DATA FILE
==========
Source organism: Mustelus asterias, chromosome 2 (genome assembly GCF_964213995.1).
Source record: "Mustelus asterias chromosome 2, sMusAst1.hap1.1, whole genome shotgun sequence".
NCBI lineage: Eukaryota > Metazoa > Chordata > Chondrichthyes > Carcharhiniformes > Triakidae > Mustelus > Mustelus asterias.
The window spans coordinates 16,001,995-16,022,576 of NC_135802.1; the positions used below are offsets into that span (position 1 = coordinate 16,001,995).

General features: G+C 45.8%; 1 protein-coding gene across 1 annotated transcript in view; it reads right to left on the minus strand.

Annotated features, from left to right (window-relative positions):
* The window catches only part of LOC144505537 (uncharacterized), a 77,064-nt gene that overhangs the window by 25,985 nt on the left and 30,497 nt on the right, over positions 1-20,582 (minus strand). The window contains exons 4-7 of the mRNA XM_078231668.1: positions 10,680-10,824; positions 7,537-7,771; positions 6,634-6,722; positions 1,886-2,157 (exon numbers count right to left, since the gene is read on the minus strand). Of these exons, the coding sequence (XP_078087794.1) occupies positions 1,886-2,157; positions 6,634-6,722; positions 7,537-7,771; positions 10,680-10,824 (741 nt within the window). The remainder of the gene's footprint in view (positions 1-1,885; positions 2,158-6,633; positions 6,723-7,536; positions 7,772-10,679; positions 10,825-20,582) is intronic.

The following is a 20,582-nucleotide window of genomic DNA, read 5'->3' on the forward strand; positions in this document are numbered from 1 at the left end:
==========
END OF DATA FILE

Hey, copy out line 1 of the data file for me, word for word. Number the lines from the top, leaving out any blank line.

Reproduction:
Source organism: Mustelus asterias, chromosome 2 (genome assembly GCF_964213995.1).